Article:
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Compliance Clip December 2019


SSA No-Match Letters and Employer Obligations

The Social Security Administration (SSA) has drastically increased its issuance of Employer Correction Request (EDCOR) Notices, or “no-match” letters. No-match letters are sent when the SSA discovers a mismatch between information provided by employers for wage reporting purposes and SSA’s records. These no-match letters advise employers that corrections are needed in order for SSA to properly post employees’ earnings to the correct Social Security record.


House Judiciary Committee Moves to Federally Legalize Cannabis
On November 20, 2019, the House Judiciary Committee approved a bill that would decriminalize cannabis on a nationwide scale. The Marijuana Opportunity, Reinvestment and Expungement Act of 2019 – or MORE Act – passed with what some are calling a landslide vote of 24-10. This vote marks the first time in history a congressional committee has affirmatively approved to end federal cannabis prohibition.

Pennsylvania: Medical Marijuana Lawsuit May Someday Provide Guidance to Employers
Given that state-sanctioned use of medical marijuana is relatively new, there are few cases interpreting Pennsylvania’s medical marijuana law with regard to employment. This is why a recently filed Pennsylvania lawsuit in October 2019, could have a far-reaching impact on employers.

Illinois: Amendments to Recreational Cannabis Law Would Help Reduce Employer Liability
The Illinois Cannabis Regulation and Tax Act (410 ILCS 705) (the “Legalization Act”) will legalize recreational cannabis for Illinois adults starting January 1, 2020. With the deadline approaching, Illinois business community representatives raised numerous concerns with lawmakers. The Illinois Chamber of Commerce proposed revising the Act to clarify permissible drug testing and to limit possible causes of action against employers. Both Houses have passed SB 1557, a bill which amends and clarifies many portions of the cannabis-related laws.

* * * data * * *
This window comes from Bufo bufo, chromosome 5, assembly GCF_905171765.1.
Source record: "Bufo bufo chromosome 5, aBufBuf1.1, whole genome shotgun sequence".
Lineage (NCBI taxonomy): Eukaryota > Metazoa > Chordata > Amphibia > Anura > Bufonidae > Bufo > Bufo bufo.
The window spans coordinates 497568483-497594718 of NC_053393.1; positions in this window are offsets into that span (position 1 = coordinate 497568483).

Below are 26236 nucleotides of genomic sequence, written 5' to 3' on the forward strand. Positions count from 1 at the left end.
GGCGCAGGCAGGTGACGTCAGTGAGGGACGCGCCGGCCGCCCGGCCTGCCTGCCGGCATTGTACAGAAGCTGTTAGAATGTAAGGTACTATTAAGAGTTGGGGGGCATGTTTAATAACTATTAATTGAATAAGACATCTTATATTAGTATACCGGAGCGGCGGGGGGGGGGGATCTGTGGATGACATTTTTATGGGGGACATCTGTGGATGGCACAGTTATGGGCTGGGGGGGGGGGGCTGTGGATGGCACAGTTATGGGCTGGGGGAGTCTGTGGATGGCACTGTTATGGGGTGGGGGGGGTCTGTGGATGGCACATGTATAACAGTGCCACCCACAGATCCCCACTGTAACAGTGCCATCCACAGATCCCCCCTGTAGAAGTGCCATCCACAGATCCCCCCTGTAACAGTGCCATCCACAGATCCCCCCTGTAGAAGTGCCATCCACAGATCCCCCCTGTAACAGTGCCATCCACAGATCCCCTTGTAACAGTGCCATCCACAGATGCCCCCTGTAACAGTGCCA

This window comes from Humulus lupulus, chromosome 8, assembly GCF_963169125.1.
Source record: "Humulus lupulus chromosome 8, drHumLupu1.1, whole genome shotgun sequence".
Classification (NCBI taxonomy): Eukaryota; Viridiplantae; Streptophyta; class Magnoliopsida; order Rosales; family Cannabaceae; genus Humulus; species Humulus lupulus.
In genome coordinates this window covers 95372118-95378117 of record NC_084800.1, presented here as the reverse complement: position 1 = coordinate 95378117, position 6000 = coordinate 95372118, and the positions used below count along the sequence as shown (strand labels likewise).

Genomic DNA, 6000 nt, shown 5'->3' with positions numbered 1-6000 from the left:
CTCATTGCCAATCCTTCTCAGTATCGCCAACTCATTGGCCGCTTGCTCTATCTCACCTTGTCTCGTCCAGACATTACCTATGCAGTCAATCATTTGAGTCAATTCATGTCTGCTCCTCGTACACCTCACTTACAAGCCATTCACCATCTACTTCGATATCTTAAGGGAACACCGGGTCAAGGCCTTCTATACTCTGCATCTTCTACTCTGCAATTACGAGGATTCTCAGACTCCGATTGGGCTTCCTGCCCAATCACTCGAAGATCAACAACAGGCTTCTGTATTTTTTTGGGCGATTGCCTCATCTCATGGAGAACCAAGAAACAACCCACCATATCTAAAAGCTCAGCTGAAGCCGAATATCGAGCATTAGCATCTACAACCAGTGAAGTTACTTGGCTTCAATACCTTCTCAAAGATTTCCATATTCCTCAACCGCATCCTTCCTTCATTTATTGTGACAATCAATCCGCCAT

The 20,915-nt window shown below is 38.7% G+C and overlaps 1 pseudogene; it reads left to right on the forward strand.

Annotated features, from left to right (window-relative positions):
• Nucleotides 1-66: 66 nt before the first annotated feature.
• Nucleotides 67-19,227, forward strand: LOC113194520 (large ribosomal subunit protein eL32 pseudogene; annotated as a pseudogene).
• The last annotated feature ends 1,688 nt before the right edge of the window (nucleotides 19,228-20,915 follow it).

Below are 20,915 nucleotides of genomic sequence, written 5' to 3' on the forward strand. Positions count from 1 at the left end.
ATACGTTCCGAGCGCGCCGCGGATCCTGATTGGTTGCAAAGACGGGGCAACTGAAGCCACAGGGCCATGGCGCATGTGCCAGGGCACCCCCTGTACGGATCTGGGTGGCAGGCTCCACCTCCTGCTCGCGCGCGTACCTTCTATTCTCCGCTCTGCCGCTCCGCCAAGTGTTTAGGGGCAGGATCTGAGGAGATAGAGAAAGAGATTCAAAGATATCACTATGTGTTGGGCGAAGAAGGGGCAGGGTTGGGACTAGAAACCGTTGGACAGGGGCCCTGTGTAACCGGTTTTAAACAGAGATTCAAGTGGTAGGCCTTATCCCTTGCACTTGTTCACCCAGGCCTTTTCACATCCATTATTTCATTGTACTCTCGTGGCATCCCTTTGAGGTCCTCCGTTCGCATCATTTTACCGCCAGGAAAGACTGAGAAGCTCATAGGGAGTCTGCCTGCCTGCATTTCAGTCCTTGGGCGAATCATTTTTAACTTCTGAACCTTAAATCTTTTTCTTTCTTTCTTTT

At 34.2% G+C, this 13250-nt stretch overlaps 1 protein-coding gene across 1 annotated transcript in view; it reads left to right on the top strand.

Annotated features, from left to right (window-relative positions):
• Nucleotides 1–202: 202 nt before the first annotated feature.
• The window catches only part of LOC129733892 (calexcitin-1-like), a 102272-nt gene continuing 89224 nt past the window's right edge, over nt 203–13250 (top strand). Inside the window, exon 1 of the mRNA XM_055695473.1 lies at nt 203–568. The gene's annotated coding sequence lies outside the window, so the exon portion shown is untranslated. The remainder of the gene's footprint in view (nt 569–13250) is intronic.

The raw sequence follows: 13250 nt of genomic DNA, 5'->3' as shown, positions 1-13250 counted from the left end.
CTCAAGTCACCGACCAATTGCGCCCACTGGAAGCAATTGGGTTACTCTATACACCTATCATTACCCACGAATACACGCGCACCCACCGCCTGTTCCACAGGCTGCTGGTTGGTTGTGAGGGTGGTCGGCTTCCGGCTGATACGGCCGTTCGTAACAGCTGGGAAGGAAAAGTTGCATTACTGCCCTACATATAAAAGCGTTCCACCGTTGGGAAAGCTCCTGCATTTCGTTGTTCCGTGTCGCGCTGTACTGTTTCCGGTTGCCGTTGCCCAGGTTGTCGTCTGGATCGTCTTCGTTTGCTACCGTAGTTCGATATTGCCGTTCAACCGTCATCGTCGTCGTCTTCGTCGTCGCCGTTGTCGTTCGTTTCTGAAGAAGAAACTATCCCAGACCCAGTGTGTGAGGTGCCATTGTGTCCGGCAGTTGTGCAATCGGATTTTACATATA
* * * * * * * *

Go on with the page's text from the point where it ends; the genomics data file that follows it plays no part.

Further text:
Michigan: Recreational Marijuana Use Now Legal
Michigan, where voters backed legalization in 2018, allowed stores to start selling weed to recreational users on Sunday. Michigan officials issued 18 licenses, including to growers and processors, for the first day of sales, and let stores shift some of their medical marijuana supply to recreational—at least until more recreational businesses are up and running in January.

AS A REMINDER: At A-Check, we’re happy to help implement a drug screening program that meets your evolving needs—or make adjustments to the program you’re already running with us. Just give us a call at 877-345-2021 and ask to speak with someone on your Client Relations team.


Year-End Reminder: New Jersey’s Salary History Ban Takes Effect January 1, 2020
In just a few short weeks, New Jersey employers will no longer be allowed to ask prospective employees about their salary history during the application or interview process or rely upon salary history in setting compensation.


Ban the Box Laws Finding Inroads in Red States, Too
A pending vote in St. Louis to ban questions about criminal records at the start of the hiring process signals a larger shift on criminal justice reforms in red states.

St. Louis is at least the third city in a conservative state to consider such a measure this year, following new laws in Columbia, S.C., and Waterloo, Iowa, that have removed the question of criminal history from job applications. At a time when state and local legislative trends seem to more closely adhere to a political ideology—such as with paid leave or equal pay laws—Ban the Box laws bridge the political gap. READ MORE


New State Bills Inspired by the California Consumer Privacy Act May Re-appear Next Year
The California Consumer Privacy Act (CCPA) inspired legislators in several other states to attempt to pass similar legislation aimed at protecting the privacy rights of consumers. As the legislative calendars for most of those states have wound to a close before the recent election, this Alert reviews those bills as a preview to what we should expect in the next legislative session, particularly as several states will be returning a more progressive assembly.

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